Alameda County Dems call on candidates to pledge they will not accept money from the sheriff, related police unions

Alameda County Sheriff Gregory Ahern

A call from the statewide Democratic Party to rid itself of political contributions from police unions is filtering down to the local level.

2020 november election logoThe Alameda County Democratic Party Central Committee approved a resolution on Wednesday that calls on elected officials and candidates in this fall election to pledge they will not accept contributions from the Alameda County sheriff and police unions tied to his department.

Those who have previously accepted donations from these unions are encouraged to donate them to social justice causes.

The resolution covers donations since 2018 from police unions that specifically includes the Deputy Sheriff’s Association of Alameda County, and Correctional Officer Associations, along with contributions from Alameda County Sheriff Gregory Ahern and other peace officers, according to the resolution.

Instead of returning the contributions, the resolution urges candidates to donate them groups in the county that work on issues such as, “racial justice, criminal justice reform, re-entry services or the empowerment of the Black community, indigenous community and other communities of color,” the resolutions reads.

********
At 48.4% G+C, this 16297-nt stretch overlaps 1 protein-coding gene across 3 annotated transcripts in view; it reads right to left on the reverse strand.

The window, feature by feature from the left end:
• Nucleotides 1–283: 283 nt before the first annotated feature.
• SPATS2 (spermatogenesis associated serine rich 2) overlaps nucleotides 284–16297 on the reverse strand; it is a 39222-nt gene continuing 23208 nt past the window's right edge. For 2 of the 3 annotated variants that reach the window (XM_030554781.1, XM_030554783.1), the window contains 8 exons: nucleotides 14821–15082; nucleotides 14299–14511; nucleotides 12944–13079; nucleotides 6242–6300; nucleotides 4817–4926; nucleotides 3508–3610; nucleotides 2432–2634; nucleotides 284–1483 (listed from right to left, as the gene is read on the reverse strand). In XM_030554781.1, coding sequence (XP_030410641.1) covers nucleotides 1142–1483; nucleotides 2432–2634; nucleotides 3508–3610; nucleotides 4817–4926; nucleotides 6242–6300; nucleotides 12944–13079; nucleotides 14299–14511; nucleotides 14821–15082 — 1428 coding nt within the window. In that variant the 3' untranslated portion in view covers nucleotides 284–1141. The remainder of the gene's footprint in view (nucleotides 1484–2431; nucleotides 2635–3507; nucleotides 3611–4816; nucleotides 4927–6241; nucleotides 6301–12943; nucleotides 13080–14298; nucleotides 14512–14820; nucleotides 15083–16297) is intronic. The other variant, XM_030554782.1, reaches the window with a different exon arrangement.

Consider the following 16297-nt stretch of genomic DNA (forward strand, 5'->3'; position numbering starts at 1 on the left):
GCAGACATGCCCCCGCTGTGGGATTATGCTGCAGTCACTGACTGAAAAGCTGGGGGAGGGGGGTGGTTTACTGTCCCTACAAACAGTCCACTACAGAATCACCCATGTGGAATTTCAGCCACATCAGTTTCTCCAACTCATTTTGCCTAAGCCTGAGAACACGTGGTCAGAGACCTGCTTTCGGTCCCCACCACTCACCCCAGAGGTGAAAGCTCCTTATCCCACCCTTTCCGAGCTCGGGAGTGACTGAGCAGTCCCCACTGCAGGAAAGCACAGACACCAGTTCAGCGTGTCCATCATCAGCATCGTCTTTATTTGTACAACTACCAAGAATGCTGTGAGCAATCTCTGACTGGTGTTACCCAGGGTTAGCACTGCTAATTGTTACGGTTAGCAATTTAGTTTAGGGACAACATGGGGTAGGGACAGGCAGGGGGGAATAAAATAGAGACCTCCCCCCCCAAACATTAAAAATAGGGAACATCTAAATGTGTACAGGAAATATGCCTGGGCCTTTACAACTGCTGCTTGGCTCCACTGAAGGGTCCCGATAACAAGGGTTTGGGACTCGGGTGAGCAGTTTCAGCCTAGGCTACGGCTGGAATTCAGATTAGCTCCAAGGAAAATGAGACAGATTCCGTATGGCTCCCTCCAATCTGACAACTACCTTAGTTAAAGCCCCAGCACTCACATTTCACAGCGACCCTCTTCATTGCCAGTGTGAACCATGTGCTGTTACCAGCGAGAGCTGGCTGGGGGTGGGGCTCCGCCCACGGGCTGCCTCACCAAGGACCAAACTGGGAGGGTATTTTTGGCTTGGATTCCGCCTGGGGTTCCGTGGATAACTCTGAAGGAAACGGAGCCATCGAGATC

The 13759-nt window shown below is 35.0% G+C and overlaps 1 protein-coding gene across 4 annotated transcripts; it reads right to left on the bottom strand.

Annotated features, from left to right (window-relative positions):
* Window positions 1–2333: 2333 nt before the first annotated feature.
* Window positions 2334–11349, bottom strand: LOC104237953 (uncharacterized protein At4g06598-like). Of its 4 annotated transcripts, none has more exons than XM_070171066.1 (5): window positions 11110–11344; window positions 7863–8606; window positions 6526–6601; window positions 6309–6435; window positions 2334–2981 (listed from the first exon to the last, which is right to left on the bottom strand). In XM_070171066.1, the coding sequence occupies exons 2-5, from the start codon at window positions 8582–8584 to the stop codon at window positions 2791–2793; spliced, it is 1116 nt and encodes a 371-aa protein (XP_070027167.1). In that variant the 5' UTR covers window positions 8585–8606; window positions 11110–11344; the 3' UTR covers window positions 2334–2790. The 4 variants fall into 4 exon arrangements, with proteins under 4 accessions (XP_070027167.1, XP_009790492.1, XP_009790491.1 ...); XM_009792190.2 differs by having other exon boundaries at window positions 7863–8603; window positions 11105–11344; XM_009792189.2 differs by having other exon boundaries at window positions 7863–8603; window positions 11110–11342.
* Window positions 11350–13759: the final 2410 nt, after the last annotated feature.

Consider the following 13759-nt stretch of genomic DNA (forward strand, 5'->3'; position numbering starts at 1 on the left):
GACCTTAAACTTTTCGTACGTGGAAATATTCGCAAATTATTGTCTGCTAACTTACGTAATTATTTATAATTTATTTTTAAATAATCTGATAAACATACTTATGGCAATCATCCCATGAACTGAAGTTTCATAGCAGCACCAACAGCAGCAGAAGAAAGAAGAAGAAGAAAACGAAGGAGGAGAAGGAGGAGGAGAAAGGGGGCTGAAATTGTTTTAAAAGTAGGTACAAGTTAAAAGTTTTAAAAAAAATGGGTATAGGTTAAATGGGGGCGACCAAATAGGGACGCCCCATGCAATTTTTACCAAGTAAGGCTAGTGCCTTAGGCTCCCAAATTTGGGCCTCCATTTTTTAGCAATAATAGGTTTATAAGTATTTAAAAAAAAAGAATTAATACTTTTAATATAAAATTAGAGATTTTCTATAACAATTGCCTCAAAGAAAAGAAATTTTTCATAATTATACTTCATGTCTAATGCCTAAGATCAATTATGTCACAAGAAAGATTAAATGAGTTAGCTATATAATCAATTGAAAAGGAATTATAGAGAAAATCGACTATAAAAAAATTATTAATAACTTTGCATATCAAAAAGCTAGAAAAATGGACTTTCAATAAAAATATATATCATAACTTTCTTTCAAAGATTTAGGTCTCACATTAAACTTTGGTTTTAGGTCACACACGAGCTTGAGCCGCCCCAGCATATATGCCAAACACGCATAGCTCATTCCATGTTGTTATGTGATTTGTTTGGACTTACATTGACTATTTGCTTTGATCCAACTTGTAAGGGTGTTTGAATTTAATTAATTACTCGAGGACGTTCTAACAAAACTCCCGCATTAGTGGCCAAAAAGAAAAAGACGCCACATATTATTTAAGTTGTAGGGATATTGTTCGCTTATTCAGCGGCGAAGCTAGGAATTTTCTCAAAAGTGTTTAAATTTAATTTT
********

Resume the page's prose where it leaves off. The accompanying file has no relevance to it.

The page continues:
Furthermore, adherence to the resolution could be contingent on candidates receiving the much sought-after endorsement of the Alameda County Democratic Party.

Candidates this fall will be required to provide documentation of the police union donations, if they have previously received them, in addition, to pledging not to accept the contributions in the future.

The resolution underscores the deep distrust many progressives in the county hold toward Ahern and the sheriff’s department.

In the past, they have slammed Ahern for his handling of inmates at the Santa Rita Jail amid a number of deaths at the county prison, his expansion of the department’s ranks, and militarization over the years of his department and others local police department’s in the county, among other simmering issues.

There is already a number of signs in several East Bay political races that the issue of candidates accepting political contributions, not just from the sherrif’s department, but Police Officer Associations in individual cities, is likely to be a major campaign theme this November.